Study shows high vulnerability of social networkers

Social networking sites encourage users to behave in risky rays, the survey of more than 1,000 users by security firm Webroot found.

Three in 10 people admitted they had been attacked by cybercriminals through social networking sites in the past year.

These attacks include identity theft, malware infection, unauthorised password changes and friend-in-distress scams.

Yet, two-thirds of respondents said they did not restrict any details of their personal profile from being visible to search engines.

Some 80% allow at least part of their profile to be accessed by search engines and more than half are not sure who can see their profile.

Criminals typically use personal information to guess passwords and access accounts, warned Mike Kronenberg, chief technology officer at Webroot's consumer division.

"A third of those polled said they include at least three pieces of personally identifiable information in their profiles," he said.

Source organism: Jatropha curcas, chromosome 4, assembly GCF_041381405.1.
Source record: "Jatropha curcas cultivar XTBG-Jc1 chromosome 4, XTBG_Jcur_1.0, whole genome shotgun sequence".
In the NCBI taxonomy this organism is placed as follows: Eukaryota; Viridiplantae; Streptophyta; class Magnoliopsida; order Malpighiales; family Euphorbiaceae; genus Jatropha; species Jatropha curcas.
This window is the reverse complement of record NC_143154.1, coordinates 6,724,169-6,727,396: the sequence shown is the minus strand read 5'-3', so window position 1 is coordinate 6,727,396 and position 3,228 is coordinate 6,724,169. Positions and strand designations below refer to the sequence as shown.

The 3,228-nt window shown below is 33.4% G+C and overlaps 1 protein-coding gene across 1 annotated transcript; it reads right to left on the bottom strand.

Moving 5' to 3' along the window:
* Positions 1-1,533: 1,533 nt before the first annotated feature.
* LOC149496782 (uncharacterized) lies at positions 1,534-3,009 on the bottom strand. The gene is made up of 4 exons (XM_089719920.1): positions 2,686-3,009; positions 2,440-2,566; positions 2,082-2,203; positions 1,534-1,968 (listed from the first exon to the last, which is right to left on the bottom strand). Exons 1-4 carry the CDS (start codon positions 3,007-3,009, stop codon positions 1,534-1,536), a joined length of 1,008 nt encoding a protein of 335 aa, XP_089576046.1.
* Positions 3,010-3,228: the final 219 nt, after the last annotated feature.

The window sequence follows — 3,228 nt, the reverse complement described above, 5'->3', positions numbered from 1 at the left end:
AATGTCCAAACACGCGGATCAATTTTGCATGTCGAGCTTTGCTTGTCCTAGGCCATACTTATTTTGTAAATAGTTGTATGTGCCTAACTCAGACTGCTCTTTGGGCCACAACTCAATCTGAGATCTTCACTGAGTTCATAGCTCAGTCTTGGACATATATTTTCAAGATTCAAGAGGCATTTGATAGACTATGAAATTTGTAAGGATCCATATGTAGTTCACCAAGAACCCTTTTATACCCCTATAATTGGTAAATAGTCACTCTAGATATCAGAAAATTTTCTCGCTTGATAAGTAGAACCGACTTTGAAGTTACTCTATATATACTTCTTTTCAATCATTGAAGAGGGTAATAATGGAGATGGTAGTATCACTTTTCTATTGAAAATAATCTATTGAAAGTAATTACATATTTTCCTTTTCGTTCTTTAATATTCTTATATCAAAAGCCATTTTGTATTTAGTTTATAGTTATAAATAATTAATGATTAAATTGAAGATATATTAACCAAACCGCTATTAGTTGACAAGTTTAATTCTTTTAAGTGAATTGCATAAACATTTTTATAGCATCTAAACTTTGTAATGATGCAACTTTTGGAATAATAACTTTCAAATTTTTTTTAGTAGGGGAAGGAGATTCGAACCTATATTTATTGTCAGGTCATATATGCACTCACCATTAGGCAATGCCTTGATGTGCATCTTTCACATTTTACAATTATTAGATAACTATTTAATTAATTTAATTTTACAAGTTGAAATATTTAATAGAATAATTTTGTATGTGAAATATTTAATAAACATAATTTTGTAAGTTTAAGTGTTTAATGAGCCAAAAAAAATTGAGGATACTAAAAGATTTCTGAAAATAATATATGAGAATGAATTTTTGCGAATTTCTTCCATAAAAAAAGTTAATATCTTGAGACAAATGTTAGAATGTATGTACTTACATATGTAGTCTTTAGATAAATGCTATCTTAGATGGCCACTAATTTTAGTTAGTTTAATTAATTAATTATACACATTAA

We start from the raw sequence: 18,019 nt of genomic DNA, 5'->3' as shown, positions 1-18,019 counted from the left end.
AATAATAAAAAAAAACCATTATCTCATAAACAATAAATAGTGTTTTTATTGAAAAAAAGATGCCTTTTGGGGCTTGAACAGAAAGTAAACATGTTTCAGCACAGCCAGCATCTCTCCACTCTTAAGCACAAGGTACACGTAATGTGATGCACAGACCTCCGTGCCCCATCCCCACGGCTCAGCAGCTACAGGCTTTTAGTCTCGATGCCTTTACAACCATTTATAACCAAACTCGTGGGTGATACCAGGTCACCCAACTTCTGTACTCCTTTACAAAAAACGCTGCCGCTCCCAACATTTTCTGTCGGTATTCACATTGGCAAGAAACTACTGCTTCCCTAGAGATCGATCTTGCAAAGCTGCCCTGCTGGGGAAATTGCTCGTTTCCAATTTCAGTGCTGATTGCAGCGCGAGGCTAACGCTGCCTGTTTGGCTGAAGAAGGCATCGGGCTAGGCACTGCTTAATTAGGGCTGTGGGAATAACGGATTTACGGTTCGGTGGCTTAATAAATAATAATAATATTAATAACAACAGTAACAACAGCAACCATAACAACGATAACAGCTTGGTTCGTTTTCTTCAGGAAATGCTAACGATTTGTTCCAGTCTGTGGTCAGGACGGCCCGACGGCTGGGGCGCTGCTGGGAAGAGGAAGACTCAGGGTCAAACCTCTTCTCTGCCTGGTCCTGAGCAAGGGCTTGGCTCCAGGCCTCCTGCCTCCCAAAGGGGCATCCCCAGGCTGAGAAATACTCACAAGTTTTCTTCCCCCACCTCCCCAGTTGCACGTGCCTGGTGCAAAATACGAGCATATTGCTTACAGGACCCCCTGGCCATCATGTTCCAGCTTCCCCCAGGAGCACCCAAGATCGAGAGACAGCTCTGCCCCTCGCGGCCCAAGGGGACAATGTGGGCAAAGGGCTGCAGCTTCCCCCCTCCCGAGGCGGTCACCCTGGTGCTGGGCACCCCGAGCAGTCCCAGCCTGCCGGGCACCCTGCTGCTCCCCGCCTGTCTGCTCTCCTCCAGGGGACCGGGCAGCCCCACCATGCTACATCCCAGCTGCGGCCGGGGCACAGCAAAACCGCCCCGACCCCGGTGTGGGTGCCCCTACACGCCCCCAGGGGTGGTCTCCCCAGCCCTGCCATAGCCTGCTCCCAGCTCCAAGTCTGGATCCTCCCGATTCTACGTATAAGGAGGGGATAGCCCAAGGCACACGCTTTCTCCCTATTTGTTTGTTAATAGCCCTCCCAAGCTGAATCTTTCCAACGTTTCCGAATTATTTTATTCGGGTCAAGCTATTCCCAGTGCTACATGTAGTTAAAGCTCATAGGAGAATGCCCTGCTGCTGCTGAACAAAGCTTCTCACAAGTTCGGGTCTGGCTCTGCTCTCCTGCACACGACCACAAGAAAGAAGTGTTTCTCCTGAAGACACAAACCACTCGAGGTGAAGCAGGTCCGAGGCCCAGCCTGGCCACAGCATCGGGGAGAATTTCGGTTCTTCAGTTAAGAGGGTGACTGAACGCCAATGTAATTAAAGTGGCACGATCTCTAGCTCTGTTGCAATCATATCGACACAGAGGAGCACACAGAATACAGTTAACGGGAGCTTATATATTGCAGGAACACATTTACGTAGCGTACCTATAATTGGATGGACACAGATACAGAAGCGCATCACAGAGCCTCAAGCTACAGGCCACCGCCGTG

Once criminals are able to access accounts they hijack them to send legitimate looking messages containing malware to other members of the social network.

More than a third of respondents said they use the same password across multiple sites, which means if one account is compromised, all others are vulnerable.

This risk is higher among users under 30, where 51% said they used the same password for all online accounts.

Social networkers should use privacy setting to restrict access to personal information, restrict personal information in profiles and use different passwords, said Kronenberg.

"Malware authors are continually writing new programs to avoid detection, so even if users have anti-malware installed, they should remain vigilant," he said.

This story was first published by Computer Weekly:

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